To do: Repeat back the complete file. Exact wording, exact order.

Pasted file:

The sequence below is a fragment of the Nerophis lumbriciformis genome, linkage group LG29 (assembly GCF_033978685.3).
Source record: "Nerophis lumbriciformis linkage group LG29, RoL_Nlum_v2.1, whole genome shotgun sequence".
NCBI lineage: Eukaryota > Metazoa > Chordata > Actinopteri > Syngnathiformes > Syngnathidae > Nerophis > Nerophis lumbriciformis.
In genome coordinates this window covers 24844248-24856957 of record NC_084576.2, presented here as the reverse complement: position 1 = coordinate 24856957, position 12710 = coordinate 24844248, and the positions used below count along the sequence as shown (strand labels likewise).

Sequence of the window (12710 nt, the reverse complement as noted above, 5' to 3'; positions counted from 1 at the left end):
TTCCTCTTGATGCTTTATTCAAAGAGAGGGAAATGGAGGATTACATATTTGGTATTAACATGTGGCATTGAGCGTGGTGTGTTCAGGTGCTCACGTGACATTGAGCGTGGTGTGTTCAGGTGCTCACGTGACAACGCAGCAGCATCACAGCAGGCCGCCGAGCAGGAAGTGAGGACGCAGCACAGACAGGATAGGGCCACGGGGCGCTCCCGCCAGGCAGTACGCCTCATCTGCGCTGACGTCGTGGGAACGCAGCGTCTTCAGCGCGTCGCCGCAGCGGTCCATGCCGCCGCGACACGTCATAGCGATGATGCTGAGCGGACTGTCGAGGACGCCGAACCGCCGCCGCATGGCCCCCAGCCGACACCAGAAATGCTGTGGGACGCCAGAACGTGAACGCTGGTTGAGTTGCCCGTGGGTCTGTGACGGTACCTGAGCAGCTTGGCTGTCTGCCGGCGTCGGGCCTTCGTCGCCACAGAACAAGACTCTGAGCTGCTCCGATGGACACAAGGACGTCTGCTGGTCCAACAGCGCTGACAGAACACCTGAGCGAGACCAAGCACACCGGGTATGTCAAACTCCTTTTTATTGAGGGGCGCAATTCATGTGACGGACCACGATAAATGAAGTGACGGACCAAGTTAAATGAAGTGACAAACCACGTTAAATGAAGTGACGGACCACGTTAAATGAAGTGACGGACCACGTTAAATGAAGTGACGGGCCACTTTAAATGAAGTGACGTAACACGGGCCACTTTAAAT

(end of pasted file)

The sequence below is a fragment of the Nerophis lumbriciformis genome, linkage group LG29 (assembly GCF_033978685.3).
Source record: "Nerophis lumbriciformis linkage group LG29, RoL_Nlum_v2.1, whole genome shotgun sequence".
NCBI lineage: Eukaryota > Metazoa > Chordata > Actinopteri > Syngnathiformes > Syngnathidae > Nerophis > Nerophis lumbriciformis.
In genome coordinates this window covers 24844248-24856957 of record NC_084576.2, presented here as the reverse complement: position 1 = coordinate 24856957, position 12710 = coordinate 24844248, and the positions used below count along the sequence as shown (strand labels likewise).

Sequence of the window (12710 nt, the reverse complement as noted above, 5' to 3'; positions counted from 1 at the left end):
TTCCTCTTGATGCTTTATTCAAAGAGAGGGAAATGGAGGATTACATATTTGGTATTAACATGTGGCATTGAGCGTGGTGTGTTCAGGTGCTCACGTGACATTGAGCGTGGTGTGTTCAGGTGCTCACGTGACAACGCAGCAGCATCACAGCAGGCCGCCGAGCAGGAAGTGAGGACGCAGCACAGACAGGATAGGGCCACGGGGCGCTCCCGCCAGGCAGTACGCCTCATCTGCGCTGACGTCGTGGGAACGCAGCGTCTTCAGCGCGTCGCCGCAGCGGTCCATGCCGCCGCGACACGTCATAGCGATGATGCTGAGCGGACTGTCGAGGACGCCGAACCGCCGCCGCATGGCCCCCAGCCGACACCAGAAATGCTGTGGGACGCCAGAACGTGAACGCTGGTTGAGTTGCCCGTGGGTCTGTGACGGTACCTGAGCAGCTTGGCTGTCTGCCGGCGTCGGGCCTTCGTCGCCACAGAACAAGACTCTGAGCTGCTCCGATGGACACAAGGACGTCTGCTGGTCCAACAGCGCTGACAGAACACCTGAGCGAGACCAAGCACACCGGGTATGTCAAACTCCTTTTTATTGAGGGGCGCAATTCATGTGACGGACCACGATAAATGAAGTGACGGACCAAGTTAAATGAAGTGACAAACCACGTTAAATGAAGTGACGGACCACGTTAAATGAAGTGACGGACCACGTTAAATGAAGTGACGGGCCACTTTAAATGAAGTGACGTAACACGGGCCACTTTAAAT